During the past 10 years, pollinator species such as monarch butterflies and other wildlife have declined due to the loss of native habitats from increasing development, intensive agricultural practices, and greater use of pesticides. Roadsides, in particular, have grown in importance as a refuge for pollinators.
Washington County public works staff, in collaboration with the Washington Conservation District, are testing four different methods of site preparation and seeding to determine which is the most effective and efficient way to increase floral resources for pollinators along roadsides. Those methods include application of various conventional and organic herbicides, mowing, and broadcast seeding.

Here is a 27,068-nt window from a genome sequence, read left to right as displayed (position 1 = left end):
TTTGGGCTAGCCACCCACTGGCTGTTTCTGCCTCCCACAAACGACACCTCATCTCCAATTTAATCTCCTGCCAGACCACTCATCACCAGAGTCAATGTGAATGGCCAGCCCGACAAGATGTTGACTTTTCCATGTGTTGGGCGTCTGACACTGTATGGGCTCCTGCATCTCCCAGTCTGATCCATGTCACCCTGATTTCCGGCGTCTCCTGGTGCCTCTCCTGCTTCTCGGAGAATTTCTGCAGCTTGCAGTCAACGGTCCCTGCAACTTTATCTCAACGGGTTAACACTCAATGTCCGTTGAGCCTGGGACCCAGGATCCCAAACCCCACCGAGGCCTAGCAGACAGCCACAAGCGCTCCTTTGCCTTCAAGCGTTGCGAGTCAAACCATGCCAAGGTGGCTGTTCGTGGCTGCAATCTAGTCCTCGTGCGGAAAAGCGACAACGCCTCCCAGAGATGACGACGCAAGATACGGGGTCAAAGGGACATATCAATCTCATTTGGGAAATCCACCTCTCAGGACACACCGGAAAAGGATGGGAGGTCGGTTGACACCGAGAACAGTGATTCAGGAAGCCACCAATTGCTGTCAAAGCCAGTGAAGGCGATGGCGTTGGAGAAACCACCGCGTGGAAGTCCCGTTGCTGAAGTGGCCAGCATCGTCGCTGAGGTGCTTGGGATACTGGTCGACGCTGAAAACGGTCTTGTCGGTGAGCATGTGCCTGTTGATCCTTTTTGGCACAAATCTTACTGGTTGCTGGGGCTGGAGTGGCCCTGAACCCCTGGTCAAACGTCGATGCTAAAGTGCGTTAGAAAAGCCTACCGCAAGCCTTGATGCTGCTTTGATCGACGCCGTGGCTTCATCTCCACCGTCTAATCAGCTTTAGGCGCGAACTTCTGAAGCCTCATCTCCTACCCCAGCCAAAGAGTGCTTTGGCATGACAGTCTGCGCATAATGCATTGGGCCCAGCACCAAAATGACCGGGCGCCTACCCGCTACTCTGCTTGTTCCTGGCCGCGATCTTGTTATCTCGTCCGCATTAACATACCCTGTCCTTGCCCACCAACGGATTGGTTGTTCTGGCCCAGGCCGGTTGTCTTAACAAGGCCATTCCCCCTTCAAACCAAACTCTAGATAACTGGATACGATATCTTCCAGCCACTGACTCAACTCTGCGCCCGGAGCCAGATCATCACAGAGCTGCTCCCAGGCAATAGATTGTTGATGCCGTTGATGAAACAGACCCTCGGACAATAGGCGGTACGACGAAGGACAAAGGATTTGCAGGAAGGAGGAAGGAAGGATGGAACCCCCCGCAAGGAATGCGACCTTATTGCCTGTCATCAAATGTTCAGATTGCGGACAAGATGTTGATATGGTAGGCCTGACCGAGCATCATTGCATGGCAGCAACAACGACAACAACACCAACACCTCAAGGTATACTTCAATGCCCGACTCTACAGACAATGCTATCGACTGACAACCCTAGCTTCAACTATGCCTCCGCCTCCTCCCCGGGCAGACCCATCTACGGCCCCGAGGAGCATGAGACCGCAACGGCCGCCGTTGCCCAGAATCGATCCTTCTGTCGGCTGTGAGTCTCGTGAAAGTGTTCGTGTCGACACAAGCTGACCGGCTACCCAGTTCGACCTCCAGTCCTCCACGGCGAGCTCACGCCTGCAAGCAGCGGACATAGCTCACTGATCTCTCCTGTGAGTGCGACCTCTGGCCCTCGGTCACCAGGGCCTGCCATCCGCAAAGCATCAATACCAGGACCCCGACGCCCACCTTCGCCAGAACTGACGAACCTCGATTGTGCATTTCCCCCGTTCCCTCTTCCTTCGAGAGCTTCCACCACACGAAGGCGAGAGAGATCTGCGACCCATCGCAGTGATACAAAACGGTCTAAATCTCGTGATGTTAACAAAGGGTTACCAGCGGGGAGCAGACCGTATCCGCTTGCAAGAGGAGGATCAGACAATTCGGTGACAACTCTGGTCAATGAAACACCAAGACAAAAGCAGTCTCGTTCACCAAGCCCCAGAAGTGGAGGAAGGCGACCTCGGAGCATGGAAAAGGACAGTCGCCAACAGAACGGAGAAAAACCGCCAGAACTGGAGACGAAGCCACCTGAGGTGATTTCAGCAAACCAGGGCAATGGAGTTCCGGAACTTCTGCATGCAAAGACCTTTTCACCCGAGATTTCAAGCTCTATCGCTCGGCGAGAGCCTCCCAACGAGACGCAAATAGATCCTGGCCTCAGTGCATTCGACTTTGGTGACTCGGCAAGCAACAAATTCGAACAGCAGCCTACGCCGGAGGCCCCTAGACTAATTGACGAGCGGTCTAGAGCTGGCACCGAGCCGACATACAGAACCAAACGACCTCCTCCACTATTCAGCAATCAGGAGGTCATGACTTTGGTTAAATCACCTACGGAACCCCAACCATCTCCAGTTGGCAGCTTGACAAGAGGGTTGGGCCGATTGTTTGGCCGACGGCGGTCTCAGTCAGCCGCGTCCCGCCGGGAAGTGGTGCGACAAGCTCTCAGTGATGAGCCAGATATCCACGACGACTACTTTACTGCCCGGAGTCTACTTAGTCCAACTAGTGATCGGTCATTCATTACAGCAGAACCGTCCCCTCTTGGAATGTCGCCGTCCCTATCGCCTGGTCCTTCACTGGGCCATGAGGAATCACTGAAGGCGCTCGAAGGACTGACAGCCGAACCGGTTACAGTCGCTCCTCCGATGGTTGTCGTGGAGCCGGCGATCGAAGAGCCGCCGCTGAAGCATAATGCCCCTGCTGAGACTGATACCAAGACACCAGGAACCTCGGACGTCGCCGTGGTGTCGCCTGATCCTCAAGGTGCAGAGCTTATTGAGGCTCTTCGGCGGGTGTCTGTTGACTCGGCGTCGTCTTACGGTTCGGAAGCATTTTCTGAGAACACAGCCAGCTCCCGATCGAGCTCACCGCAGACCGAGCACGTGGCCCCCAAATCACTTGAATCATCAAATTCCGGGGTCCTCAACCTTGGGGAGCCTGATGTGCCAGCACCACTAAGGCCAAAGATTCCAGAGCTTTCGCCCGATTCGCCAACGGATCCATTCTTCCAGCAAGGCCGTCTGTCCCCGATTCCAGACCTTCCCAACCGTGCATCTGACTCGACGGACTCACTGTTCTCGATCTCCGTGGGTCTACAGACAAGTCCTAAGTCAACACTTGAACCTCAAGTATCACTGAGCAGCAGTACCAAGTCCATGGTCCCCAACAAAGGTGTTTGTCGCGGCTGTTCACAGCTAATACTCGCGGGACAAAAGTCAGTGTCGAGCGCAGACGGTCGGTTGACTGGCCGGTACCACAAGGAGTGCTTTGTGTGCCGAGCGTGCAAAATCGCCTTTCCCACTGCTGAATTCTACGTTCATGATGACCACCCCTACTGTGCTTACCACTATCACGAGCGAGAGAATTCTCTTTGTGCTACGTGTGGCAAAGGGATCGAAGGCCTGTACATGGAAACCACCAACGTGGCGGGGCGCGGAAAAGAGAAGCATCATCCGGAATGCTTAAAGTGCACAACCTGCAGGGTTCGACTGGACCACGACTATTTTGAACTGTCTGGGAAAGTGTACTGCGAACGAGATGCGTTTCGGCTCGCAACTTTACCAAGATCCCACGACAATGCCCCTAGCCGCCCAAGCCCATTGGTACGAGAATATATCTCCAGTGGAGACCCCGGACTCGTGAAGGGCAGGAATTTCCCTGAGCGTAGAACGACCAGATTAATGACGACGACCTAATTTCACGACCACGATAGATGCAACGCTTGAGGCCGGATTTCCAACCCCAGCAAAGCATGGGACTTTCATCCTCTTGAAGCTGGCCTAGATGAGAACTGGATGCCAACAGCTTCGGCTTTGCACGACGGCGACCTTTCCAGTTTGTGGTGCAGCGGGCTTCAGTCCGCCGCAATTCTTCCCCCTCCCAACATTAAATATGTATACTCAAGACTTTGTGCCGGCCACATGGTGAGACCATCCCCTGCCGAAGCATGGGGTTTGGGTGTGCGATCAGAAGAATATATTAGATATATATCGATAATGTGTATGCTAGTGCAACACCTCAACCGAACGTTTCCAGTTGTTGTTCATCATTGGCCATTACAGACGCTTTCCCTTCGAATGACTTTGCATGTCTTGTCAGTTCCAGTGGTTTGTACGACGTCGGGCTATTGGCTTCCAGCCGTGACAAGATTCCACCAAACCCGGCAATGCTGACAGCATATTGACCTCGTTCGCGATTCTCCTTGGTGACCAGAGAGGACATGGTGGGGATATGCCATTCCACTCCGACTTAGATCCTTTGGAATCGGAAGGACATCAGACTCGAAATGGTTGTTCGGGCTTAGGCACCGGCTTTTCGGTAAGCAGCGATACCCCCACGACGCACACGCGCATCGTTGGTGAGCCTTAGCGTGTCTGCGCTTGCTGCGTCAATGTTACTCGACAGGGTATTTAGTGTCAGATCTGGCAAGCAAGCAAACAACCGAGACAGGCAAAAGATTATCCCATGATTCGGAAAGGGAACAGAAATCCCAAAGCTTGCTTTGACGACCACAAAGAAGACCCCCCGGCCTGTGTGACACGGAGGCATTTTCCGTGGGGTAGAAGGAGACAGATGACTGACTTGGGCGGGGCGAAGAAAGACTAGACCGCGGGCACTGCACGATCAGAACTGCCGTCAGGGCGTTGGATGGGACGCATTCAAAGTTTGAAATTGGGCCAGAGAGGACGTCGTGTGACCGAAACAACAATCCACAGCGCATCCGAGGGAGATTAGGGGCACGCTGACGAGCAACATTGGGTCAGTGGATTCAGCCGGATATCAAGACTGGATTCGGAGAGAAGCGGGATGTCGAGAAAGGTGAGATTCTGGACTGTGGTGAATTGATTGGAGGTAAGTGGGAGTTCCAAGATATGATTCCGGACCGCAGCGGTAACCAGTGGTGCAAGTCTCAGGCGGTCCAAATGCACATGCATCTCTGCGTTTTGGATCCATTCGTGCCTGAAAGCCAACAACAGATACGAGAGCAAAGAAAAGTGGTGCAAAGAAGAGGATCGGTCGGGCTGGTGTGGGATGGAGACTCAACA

Washington County received a $5,000 grant through the Local Road Research Board’s Local Operational Research Assistance (OPERA) Program for the project team to purchase 22 pounds of seed for the three-year project. The team designed the seed mix specifically to provide nectar for pollinators during the spring, summer, and fall. In addition, the seed is readily available at most native plant retailers and costs less than $500 per acre.
-This article originally appeared in the September issue of the LTAP Technology Exchange.